The BMA was furious and disputes were so heated that on one occasion Castle was kept in negotiations from 4pm to 7am the next day.  Castle eventually had her way the following year, but Margaret Thatcher reversed the decision when she became Prime Minister in 1979, and private wards remain to this day.

But other Thatcherite policies provoked the ire of doctors, in particular the internal market introduced by Ken Clarke in 1990. This became another battle royal, with the BMA launching a huge PR campaign against the plans, involving TV, radio and newspaper advertising, posters and 11 million pamphlets, which doctors handed out to patients.

Clarke accused the BMA of being “extremely unscrupulous”, and pressed ahead with the reforms. He told them: “Every time I mention the word reform, you reach for your wallets.”

The BMA today

The BMA has recently clashed with ministers over extended opening hours and the introduction of “polyclinics”, which are to be rolled out across London from next year. It opposes what it sees as creeping privatisation via competition (scrapped and then re-introduced by Blair), which it says undermines the basic principles underpinning the NHS.

At its conference in July, current BMA Chairman Hamish Meldrum said the health service was being run like a “shoddy supermarket war”, and a  key complaint is that government do not listen to the frontline.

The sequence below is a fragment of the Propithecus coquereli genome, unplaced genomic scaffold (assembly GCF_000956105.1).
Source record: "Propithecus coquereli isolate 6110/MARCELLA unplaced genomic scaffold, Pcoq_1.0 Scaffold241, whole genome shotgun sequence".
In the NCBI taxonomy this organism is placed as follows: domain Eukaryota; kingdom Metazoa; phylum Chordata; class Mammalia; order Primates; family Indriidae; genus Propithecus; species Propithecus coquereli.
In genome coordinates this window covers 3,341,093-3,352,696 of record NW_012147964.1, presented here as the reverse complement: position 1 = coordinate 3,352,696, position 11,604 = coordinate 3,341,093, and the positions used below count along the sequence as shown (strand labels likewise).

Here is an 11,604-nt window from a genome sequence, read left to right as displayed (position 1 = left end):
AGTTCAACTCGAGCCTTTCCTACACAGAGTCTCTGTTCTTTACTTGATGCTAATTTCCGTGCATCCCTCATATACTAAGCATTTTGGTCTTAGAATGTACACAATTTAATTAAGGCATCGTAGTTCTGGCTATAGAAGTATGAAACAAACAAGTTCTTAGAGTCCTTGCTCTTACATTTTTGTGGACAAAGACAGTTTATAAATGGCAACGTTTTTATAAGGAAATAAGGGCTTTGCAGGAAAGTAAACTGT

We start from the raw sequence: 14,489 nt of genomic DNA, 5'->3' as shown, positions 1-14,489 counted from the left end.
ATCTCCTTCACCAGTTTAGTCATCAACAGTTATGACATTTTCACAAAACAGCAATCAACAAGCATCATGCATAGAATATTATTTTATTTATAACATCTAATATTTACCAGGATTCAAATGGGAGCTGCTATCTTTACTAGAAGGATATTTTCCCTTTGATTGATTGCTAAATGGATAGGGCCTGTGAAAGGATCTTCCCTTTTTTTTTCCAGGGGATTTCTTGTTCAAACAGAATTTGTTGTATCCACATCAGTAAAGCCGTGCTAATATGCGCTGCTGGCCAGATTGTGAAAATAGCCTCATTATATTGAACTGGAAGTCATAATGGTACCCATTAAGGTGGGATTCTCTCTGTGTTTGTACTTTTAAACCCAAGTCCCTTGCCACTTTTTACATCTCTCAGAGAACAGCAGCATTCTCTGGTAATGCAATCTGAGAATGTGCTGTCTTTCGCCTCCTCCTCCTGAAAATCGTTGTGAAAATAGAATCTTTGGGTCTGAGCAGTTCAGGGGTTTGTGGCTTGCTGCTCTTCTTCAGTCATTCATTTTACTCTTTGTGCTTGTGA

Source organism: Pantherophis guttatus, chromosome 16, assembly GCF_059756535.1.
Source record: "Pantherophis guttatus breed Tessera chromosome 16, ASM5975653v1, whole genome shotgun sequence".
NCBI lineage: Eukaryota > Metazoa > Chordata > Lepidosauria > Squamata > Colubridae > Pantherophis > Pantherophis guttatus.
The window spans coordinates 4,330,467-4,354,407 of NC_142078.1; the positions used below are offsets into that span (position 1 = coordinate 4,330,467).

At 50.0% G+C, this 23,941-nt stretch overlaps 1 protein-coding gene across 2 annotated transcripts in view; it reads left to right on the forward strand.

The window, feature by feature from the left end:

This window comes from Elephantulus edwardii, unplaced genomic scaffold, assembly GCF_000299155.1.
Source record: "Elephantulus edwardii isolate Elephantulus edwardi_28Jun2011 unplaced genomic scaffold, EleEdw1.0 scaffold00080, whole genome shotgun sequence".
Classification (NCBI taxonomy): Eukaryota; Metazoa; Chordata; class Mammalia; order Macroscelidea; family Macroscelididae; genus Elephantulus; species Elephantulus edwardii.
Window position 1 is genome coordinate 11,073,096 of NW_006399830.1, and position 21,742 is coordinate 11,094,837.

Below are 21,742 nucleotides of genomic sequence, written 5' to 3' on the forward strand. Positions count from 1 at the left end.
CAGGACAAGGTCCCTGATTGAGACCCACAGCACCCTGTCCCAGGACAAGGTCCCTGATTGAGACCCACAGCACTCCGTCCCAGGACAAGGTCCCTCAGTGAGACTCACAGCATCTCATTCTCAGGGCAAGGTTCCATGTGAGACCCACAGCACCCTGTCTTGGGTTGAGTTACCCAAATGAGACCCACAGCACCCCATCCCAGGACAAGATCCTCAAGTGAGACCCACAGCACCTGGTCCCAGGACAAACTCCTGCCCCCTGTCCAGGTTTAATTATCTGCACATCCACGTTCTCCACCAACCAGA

But does the body have the influence it once did? Some older GPs feel that reforms and changes in demographics mean its power is on the wane.

Stephen Head began working as a GP in 1976 and has seen the profession change in many ways over this period. He says the last few decades have seen a creeping dependency on government in a way that was not seen before the 1966 GP charter, before which GPs had real ownership of general practice.

The charter gave GPs financial incentives to expand and take on partners and upgrade their practice buildings. Head says these changes locked GPs into the NHS, making it very difficult for them to walk away after this point.

On the other hand, the 2004 GMS contract was all about “divide and rule”, says Head, ending financial incentives to promote or become a partner in a practice. He says the trend is now for partners not to replace themselves when they retire but hire salaried doctors instead.

“The younger generation of salaried GPs often don’t want to get involved in the politics of the profession so there is not the same solidarity, and they don’t have the same loyalties.”

The BMA is therefore now dominated by the older generation of more independent-minded doctors.  Dr Head says the new generation of GPs have different priorities, and favour extended hours, personal career plans, and flexible working to fit in with young families.

The rise of other more government-friendly bodies such as the NHS Alliance, and the promotion of other healthcare professionals, such as nurses and pharmacists, means New Labour has steadily undermined the power base of the BMA.

But the government’s reforms to shift care away from hospitals and into the community means its reliance on GPs is as great as ever – and that means the bickering, the conflict and the compromises will undoubtedly continue.


Emily Pears and Andrew McConaghie